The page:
Keep in mind: Women are NOT the "weaker sex"....as in unable to cope with life. If you take apart the word FEMALE into two parts, you get "FE-" (the abbreviation for IRON) and "MALE". Hmmm...Interesting concept: It seems to me, that composition would make us pretty darn strong...not necessarily physically stronger than a male...but, able to deal with most of the things that come our way in life. Perhaps, it is a very special inner strength we possess.

PMS is NOT just premenstrual syndrome (a dis-order), but also stands for an internal "warning system" which alerts a woman that the (order-ly) changes are occurring inside her body. Those symptoms prepare us to be ready for the monthly cycle and all that it entails: some times moodiness (not rage), a bit of water retention (bloating), maybe a mild back ache or headache, even sometimes a craving for a certain kind of food. Sometimes we may feel extra tired -- other times we may feel full of energy. PMS in this sense is something for you to get to know and [sic] almost a little internal "voice" which tells you what is going on within you at any given time of the month. Sometimes, you might have a very uncomfortable period...some cramps, intestinal discomfort, whatever. Other times, especially once your cycle becomes regular and you are more accustomed to this monthly "friend", the only inconvenience will be in remembering that you have it and you must wear a sanitary-pad.

Roberta, the world can not come to an abrupt stop just because a woman has her period. When you and John were little (and i did not talk to either of you in such an open way), I did NOT take to my bed for a week and stop being a mommy just because I had my period. Dad certainly did not stay home from work to care for you. There were times I was more uncomfortable than others, but I still was able to function....maybe all I need was a cup of hot tea to make me feel a little better... or some Tylenol or Pamprin to make me feel better. Sometimes, it was just a matter of riding it out, knowing that eventually I would feel more comfortable. PMS does not mean "Pain Most Severe"!!! Please trust me: I have had my period for thirty, yes 30!!!, years as of May 1994. I think in those thirty years I have experienced enough of the ups and downs to be able to give you a little guidance.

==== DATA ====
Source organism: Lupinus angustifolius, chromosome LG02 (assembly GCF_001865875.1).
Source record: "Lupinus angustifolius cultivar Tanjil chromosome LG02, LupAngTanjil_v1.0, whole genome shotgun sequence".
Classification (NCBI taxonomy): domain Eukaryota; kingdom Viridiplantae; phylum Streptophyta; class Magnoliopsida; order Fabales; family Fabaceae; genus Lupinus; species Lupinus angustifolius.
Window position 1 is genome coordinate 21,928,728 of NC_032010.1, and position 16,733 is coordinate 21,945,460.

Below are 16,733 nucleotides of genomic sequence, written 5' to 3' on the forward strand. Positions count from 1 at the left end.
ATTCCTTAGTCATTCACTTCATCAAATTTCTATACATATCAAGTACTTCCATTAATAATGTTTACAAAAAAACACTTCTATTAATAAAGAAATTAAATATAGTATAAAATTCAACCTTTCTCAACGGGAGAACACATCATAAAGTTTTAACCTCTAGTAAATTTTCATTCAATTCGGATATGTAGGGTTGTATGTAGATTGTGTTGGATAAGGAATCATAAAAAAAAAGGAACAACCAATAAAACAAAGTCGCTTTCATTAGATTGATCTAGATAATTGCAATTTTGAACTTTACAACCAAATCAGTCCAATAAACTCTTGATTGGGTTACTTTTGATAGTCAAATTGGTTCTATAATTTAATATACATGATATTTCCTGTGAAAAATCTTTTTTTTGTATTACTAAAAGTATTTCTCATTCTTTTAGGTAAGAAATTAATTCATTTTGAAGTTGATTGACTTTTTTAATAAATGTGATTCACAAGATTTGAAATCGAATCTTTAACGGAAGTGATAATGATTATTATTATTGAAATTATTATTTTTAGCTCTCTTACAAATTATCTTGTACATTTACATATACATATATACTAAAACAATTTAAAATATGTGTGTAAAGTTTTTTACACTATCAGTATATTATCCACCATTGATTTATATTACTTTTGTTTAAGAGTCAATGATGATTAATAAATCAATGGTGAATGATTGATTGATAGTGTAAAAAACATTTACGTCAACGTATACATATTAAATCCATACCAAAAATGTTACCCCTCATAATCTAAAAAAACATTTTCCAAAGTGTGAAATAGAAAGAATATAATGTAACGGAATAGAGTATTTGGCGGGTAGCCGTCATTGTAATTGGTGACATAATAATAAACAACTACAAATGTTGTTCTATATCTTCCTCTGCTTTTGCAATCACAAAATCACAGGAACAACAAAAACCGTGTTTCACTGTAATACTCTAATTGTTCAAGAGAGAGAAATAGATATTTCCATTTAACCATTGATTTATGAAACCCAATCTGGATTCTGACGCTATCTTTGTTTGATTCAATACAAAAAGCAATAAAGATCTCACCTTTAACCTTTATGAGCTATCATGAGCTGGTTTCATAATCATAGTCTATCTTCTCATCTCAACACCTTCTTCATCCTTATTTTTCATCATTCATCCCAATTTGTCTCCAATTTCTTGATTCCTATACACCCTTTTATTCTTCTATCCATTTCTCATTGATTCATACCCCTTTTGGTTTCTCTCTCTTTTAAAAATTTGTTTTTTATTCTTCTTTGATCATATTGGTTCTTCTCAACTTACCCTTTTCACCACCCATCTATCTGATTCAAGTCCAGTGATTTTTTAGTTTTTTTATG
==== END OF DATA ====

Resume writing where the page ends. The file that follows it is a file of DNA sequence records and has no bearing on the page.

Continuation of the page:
God designed our bodies to be very special...ultimately to give birth. In this design, He has also given us the ability to be very strong...able to give birth without all sorts of painkillers and be able to function almost immediately after that birth. I was walking around very soon after giving birth to both John & you....Sure, I was tired and a bit uncomfortable...but, I knew the sooner i got up, the sooner I would feel better and be able to care for you without help from anyone. The "voice" inside me helped me forget for the most part the discomfort of childbirth...so that I could concentrate on the wonderful experience of motherhood.

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4 comments

  1. I actually probably eat well over 2000 calories a day, thus I am gaining weight. Thanks for the suggestion though.

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  2. I eat around 2000 as well, and I"m losing.

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  3. You've got to take care of yourself, and total incapacitation is not normal. My mother told me that giving birth to two of her three babies hurt less than the "cramps" she got in her twenties, so she took me seriously. For me, ibuprophen is the miracle drug - like flipping a pain switch to "off". It changed my life, because I didn't need to plan around when "my Aunt Martha" would be with me.

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  4. Dot isn't always a bad guest. Sometimes she's in just for a short visit and doesn't require much fuss.... but sometimes she's a heinous bitch.

    For me the worst part is when I can't control my body temperature. I'll be sweating and shivering at the same time. Vomity on top of that.

    I try to take care of myself as best as possible, but there are just days when I do completely shut down. For a while I felt weak b/c my mom could handle it and I couldn't, but she never got it as bad as I do :(

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<3 Robby